Welcome to another edition of Music Meter Monday, in which we profile bands who are climbing MTV’s Music Meter charts. This week, we chatted with Keith Jeffrey, lead singer of Australian brother act Atlas Genius, about breaking out via blogs, playing tunes with your brothers and the power of Nirvana (the band, not the religious concept).
The band — composed of brothers Keith, Steven and Michael, as well as Darren Sell — dropped their first EP, Through the Glass, in June. That record included Atlas Genius’s breakout single, “Trojans,” a tune that first gained traction online and later helped to garner the band a record deal with Warner Brothers.
Listen to that fateful tune below, and read on for our Q&A with Keith.
So I usually like to ask bands this to get an idea of how they got interested in music: What’s your earliest musical memory?
My strongest early musical memory was the first time I heard Nirvana play ‘Smells Like Teen Spirit.’ I was really quite young at the time and a friend of mine had the CD and we were in his rumpus room. We were playing computer games and he put on this CD and it was the strongest time I ever had that, ‘What is that?’ [feeling]. You just needed to know what it was. Normally music sort of creeps up on you, but that was like a sledgehammer. I was probably eight… I’m not sure.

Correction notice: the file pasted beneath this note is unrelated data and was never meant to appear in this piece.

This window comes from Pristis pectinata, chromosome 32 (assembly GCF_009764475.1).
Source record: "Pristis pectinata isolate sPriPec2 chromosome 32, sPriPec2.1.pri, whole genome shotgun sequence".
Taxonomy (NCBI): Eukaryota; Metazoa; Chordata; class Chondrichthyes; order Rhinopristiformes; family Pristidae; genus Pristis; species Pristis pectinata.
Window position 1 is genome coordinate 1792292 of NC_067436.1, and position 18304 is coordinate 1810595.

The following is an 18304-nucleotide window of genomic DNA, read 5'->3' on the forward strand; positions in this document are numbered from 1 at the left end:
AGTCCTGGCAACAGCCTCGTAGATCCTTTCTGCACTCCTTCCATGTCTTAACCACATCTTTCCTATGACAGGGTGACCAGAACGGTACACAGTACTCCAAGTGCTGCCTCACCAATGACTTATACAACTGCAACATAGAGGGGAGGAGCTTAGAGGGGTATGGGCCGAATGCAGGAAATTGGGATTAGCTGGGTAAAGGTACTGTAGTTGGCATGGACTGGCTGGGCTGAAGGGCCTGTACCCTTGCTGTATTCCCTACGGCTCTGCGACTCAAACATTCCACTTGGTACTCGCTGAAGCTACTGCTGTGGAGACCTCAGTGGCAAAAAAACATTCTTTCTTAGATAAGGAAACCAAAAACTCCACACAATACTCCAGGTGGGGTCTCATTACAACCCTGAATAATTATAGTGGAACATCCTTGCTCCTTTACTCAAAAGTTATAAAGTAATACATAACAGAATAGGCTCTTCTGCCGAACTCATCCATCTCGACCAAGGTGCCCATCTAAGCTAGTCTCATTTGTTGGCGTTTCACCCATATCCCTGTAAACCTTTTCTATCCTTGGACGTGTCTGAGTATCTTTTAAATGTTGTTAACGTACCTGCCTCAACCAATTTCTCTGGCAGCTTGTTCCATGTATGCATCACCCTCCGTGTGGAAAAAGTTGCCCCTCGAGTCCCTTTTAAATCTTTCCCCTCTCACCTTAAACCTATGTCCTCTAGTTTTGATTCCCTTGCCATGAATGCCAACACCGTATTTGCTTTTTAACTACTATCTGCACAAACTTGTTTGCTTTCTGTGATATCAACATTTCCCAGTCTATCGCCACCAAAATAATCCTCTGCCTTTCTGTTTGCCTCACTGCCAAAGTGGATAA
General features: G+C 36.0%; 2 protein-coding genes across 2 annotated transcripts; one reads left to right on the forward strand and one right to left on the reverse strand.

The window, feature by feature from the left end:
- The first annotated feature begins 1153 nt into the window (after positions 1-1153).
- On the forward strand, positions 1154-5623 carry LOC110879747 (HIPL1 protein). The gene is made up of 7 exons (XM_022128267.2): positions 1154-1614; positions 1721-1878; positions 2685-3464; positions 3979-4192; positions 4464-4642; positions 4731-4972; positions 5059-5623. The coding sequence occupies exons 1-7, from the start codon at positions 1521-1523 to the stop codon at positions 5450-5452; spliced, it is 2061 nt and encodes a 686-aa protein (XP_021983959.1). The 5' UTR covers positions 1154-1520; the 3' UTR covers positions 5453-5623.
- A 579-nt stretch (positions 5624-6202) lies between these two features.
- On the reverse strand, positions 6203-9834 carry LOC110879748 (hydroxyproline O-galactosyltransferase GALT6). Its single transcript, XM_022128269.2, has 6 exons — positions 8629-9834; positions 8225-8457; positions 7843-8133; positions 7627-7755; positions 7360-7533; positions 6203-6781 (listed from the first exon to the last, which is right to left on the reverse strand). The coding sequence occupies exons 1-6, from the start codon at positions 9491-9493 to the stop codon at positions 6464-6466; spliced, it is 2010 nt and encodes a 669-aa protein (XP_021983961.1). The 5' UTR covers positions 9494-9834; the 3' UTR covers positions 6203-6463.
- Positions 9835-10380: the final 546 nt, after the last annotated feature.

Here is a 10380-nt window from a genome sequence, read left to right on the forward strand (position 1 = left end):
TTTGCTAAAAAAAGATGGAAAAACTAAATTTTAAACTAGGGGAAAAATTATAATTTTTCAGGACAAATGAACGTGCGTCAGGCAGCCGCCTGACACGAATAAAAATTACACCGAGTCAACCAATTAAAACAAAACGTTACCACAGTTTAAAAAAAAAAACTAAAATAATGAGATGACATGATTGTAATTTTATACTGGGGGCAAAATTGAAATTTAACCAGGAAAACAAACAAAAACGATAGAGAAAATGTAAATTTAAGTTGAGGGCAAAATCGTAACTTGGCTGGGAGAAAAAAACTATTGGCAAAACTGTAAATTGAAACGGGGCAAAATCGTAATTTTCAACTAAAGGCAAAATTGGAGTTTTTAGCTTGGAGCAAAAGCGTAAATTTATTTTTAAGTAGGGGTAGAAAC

Is that when you knew that you wanted to be a musician? I know you all were studying architecture and business until pretty recently.
I think it kind of sowed the seed. I wasn’t playing guitar at that point, but I realized how good music could be and how powerful it could be. So shortly after — I think within a year or two — I started playing guitar. So I think it sowed the seed for music.
Were your brothers also into music? How did you guys end up playing together?
Well, I mean, we were in a house where there was always music playing. So we were exposed to it really early. I think that being the eldest one, the younger brothers tend to follow in the older brother’s footsteps as a rule.
Did you guys have bands when you were younger? Or was Atlas Genius the first band?
I remember when I was in high school I had a few jam bands — you get together five or six times and never really play a show. Just for the love of it. I think there was a kind of punk band and blues band. At one point I was playing a few shows with a jazz band. It was pretty varied.